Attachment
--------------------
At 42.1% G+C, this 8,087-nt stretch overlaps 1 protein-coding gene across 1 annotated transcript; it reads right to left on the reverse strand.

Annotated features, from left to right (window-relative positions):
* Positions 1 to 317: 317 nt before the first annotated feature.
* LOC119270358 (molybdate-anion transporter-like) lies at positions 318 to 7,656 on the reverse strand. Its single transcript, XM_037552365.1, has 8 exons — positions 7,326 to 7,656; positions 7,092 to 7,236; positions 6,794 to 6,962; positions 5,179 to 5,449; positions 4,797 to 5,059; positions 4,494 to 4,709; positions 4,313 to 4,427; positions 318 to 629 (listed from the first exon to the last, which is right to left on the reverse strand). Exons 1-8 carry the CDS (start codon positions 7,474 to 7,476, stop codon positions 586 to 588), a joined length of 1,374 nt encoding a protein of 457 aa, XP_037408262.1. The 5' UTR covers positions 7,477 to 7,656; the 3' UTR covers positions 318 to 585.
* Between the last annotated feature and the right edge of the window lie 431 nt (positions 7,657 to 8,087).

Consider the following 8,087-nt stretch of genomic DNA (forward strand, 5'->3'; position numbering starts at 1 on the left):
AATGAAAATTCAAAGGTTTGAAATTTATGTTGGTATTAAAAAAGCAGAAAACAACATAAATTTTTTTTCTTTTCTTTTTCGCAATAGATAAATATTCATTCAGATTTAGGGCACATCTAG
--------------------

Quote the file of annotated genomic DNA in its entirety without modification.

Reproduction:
At 42.1% G+C, this 8,087-nt stretch overlaps 1 protein-coding gene across 1 annotated transcript; it reads right to left on the reverse strand.

Annotated features, from left to right (window-relative positions):
* Positions 1 to 317: 317 nt before the first annotated feature.
* LOC119270358 (molybdate-anion transporter-like) lies at positions 318 to 7,656 on the reverse strand. Its single transcript, XM_037552365.1, has 8 exons — positions 7,326 to 7,656; positions 7,092 to 7,236; positions 6,794 to 6,962; positions 5,179 to 5,449; positions 4,797 to 5,059; positions 4,494 to 4,709; positions 4,313 to 4,427; positions 318 to 629 (listed from the first exon to the last, which is right to left on the reverse strand). Exons 1-8 carry the CDS (start codon positions 7,474 to 7,476, stop codon positions 586 to 588), a joined length of 1,374 nt encoding a protein of 457 aa, XP_037408262.1. The 5' UTR covers positions 7,477 to 7,656; the 3' UTR covers positions 318 to 585.
* Between the last annotated feature and the right edge of the window lie 431 nt (positions 7,657 to 8,087).

Consider the following 8,087-nt stretch of genomic DNA (forward strand, 5'->3'; position numbering starts at 1 on the left):
AATGAAAATTCAAAGGTTTGAAATTTATGTTGGTATTAAAAAAGCAGAAAACAACATAAATTTTTTTTCTTTTCTTTTTCGCAATAGATAAATATTCATTCAGATTTAGGGCACATCTAG